Apparently, there has been an intense, and largely obscured, diplomatic effort to free them.
Yesterday, the news broke that former President Bill Clinton was on his way to Pyongyang to negotiate their release. And this morning, both are home with their families after 5 months in captivity.
The Obama administration has unequivocally denied any involvement in the negotiations, but it seems unlikely that President Clinton (who, after all, is married to the Secretary of State) went to Pyongyang without some authority to represent the United States in an official capacity. International diplomacy just doesn't work that way.
Further, reports state that President Clinton only accepted the mission on the condition that he could be assured beforehand that he would return with the two journalists. That means that something had been in the works for a while.
President Clinton met with North Korea's "dear leader," Kim Jong Il, after a long public absence by the latter, who is rumored to be in failing health and perhaps nearing the end of his life. They reportedly spent 3+ hours in intense and wide-ranging "discussions." Given North Korea's --uh --"eccentric" behavior in the international community, one can imagine that these discussions were loaded and perilous. It's doubtful that the substance of the conversation will ever be made public.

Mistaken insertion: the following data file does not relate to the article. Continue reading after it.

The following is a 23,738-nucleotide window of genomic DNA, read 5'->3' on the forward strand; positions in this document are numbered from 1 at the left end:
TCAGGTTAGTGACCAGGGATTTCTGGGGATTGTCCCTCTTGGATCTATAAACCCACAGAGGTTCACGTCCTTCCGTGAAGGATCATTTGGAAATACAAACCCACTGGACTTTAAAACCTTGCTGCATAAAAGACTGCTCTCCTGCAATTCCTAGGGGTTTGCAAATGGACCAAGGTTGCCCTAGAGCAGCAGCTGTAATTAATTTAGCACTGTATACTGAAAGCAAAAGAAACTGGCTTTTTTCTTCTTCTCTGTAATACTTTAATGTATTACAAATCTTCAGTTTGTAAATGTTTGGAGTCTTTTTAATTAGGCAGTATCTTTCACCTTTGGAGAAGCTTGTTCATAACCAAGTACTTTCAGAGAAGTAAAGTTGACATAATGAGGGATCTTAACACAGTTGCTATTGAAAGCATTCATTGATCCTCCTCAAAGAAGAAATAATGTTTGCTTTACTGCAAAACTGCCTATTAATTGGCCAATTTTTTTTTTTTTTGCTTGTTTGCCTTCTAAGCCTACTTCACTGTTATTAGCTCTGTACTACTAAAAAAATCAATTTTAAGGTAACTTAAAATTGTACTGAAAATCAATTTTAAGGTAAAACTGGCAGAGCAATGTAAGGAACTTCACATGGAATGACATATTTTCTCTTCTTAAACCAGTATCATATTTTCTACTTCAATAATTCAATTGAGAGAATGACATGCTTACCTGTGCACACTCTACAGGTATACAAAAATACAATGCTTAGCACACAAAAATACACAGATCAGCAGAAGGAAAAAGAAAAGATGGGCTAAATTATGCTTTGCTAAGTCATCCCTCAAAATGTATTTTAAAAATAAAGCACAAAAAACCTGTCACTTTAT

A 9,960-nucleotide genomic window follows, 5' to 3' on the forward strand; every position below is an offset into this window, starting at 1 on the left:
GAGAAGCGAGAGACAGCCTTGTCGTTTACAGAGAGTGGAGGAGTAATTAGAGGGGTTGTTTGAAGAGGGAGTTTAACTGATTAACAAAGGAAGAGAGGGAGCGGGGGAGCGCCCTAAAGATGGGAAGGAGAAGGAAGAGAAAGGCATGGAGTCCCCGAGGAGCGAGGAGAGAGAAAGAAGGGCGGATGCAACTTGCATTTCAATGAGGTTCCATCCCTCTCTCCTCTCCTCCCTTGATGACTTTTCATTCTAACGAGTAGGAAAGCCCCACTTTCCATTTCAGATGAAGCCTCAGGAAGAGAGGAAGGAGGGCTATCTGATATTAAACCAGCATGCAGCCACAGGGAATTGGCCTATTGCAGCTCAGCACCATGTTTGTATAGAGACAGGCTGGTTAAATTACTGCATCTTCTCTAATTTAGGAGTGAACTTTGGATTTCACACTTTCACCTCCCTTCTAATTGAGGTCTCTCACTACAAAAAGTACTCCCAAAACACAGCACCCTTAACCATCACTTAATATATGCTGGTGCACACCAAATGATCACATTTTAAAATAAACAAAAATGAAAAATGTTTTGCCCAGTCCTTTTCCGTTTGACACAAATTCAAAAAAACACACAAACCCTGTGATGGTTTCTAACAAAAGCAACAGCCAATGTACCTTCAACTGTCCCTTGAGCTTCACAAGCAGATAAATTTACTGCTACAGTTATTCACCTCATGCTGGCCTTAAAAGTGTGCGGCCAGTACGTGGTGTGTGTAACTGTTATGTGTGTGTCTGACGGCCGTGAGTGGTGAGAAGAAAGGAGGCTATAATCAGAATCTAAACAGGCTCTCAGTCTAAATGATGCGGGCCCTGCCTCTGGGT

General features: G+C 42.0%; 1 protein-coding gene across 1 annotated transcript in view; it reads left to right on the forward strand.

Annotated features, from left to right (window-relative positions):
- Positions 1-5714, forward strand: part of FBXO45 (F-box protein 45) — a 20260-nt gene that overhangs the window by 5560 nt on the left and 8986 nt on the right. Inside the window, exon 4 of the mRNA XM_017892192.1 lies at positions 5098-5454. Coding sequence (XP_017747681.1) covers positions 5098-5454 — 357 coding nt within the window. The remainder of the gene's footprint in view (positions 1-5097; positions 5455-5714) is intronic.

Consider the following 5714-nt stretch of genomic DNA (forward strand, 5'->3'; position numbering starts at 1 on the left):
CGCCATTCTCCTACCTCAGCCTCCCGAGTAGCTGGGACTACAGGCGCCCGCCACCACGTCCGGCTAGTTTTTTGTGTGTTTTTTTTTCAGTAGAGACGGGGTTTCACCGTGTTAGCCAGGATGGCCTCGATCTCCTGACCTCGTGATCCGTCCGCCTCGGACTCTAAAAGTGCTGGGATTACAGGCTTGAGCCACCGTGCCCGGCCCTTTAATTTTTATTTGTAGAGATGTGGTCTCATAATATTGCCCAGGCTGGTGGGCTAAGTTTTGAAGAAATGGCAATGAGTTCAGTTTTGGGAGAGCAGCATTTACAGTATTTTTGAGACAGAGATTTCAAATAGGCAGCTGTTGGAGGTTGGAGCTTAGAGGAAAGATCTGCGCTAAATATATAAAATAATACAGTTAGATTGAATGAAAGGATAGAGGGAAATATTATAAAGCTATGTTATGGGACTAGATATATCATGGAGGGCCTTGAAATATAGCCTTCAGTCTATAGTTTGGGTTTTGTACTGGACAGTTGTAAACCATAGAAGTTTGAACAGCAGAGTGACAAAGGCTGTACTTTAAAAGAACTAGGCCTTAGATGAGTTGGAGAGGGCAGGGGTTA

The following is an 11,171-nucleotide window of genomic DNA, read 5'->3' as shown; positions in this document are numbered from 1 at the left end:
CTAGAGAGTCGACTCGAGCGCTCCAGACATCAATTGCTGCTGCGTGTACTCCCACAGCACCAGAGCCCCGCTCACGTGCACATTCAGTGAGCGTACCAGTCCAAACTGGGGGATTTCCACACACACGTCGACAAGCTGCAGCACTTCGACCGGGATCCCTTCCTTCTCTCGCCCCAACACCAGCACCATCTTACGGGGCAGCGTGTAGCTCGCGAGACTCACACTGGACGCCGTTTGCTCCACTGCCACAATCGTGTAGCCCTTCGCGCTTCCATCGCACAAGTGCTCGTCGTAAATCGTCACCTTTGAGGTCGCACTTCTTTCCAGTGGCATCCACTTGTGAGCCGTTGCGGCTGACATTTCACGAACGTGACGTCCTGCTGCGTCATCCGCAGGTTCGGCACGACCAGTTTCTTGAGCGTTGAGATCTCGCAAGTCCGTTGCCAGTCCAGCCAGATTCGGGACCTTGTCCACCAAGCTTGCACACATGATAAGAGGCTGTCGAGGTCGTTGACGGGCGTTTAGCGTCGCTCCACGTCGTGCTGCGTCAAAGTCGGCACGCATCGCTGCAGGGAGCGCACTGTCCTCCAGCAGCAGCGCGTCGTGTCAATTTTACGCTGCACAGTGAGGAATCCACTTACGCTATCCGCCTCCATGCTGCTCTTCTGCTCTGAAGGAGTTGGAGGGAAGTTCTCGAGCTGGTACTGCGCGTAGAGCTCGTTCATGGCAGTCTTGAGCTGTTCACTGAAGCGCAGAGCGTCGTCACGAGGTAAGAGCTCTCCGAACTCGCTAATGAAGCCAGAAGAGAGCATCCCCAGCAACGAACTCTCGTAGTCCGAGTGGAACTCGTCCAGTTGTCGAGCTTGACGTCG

A couple of points to make about the whole thing:
- For all the snide characterizations of President Clinton as a publicity hound, jealous of President Obama and Secretary of State Clinton for their time in the international spotlight, he has been very low-key with his involvement. Even when he stepped off the plane, freshly back from North Korea, he made no public remarks, leaving that for Vice-President Al Gore, who owns the company that employed the two journalists.
- The happy result of this effort is yet another illustration by contrast of the ineptitude of the Bush administration. One wonders what fate may have befallen the captives had they been at the mercy of the diplomatic incompetence of Junior and the gang. Perhaps the singularly most offensive of the Bush diplomatic corps, John Bolton (the guy who couldn't even get appointed to an ambassadorship because of his boorish behavior and lack of tact) was sniveling all over the media yesterday and today. "It comes perilously close to negotiating with terrorists," he whined. (But, of course, this is precisely why the Obama administration avoided any public involvement in the negotiations.)